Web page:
The Best Cheapest Business Class to Fly To Japan

Following are some of the cheapest business class flight you can fly to Japan;

Air Japan

KLM Royal Dutch

Lufthansa

Virgin Atlantic

British Airways

United Airlines

Emirates

Etihad Airways

Singapore Airlines

Qatar Airways

If you’ve ever tried to get a cheap business class ticket to Japan, you’ll know just how tough it is. As a result of Japan’s reputation as a top destination for business visitors and luxury tourists alike, airfares to the country are some of the most expensive in the world.

Although airlines are adding capacity (although slowly) in preparation for Tokyo’s 2020 Olympic Games, this may alter in the near future as the nation seeks to advertise itself to a larger audience. For the time being, I believe it’s important to concentrate on the finest business class airline to travel to Japan, regardless of cost.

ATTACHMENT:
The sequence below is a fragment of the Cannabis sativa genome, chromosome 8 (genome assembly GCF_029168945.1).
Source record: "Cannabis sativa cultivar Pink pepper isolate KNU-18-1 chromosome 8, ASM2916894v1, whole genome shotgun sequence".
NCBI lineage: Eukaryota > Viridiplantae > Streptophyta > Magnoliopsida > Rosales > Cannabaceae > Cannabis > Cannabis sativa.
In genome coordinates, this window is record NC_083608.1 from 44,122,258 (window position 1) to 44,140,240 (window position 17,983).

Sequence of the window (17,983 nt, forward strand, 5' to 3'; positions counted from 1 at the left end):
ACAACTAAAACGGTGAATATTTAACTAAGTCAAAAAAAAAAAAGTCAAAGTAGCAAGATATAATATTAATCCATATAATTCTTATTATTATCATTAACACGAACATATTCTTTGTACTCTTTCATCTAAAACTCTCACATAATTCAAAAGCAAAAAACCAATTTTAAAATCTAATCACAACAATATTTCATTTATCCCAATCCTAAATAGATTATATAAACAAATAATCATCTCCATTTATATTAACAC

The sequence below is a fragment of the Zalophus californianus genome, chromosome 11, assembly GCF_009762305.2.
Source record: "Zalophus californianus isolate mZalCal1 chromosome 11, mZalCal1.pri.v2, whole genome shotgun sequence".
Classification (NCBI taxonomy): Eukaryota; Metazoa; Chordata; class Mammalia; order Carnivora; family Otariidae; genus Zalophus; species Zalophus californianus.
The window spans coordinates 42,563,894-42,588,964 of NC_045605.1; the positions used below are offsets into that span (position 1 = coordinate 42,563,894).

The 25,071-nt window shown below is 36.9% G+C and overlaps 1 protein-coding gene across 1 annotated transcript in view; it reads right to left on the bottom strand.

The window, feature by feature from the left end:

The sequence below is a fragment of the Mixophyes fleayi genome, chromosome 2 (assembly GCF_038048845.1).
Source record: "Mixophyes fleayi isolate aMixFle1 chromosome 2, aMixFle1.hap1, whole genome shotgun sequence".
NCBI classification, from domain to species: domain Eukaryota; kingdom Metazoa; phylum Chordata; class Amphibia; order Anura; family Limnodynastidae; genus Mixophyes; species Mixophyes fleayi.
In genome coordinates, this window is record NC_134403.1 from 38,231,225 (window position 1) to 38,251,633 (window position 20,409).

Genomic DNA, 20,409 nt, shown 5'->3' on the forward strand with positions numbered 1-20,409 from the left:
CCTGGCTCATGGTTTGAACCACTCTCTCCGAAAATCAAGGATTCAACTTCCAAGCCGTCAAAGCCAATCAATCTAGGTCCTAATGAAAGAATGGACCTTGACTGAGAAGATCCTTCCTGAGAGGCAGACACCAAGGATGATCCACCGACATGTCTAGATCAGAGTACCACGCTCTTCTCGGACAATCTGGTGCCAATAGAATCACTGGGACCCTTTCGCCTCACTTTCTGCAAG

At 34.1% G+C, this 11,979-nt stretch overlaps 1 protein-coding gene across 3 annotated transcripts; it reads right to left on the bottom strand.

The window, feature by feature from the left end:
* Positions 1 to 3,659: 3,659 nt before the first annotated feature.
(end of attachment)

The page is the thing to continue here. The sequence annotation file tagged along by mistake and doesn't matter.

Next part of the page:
Japan via ANA or JAL Business Class

Overall, traveling in business class on All Nippon Airways or Japan Airlines is an opulent experience with lie-flat mattresses, gourmet meals (I’m talking about Japanese restaurant level), and wonderfully matched service. Booking a business class travel to Japan on any of the following airlines has the following risks:

Even if an airline is considered the greatest in Japan, certain routes use outdated planes with substandard goods, even if they are generally the best option. While ANA’s new first and business-class cabins may make it the finest airline to travel from the US to Japan, the service is only available on a few flights at this time (and on the 777-300ER).

JAL, for example, will no longer fly aircraft equipped with the “shell seat” product (basically extra-reclining premium economy seats) from San Diego and Vancouver to Tokyo and from Los Angeles to Osaka as of January 2020; these aircraft will also no longer be used on regional flights within Asia. When flying from Narita to Vancouver, ANA now uses a 767-300ER, which is typically solely used in Asia.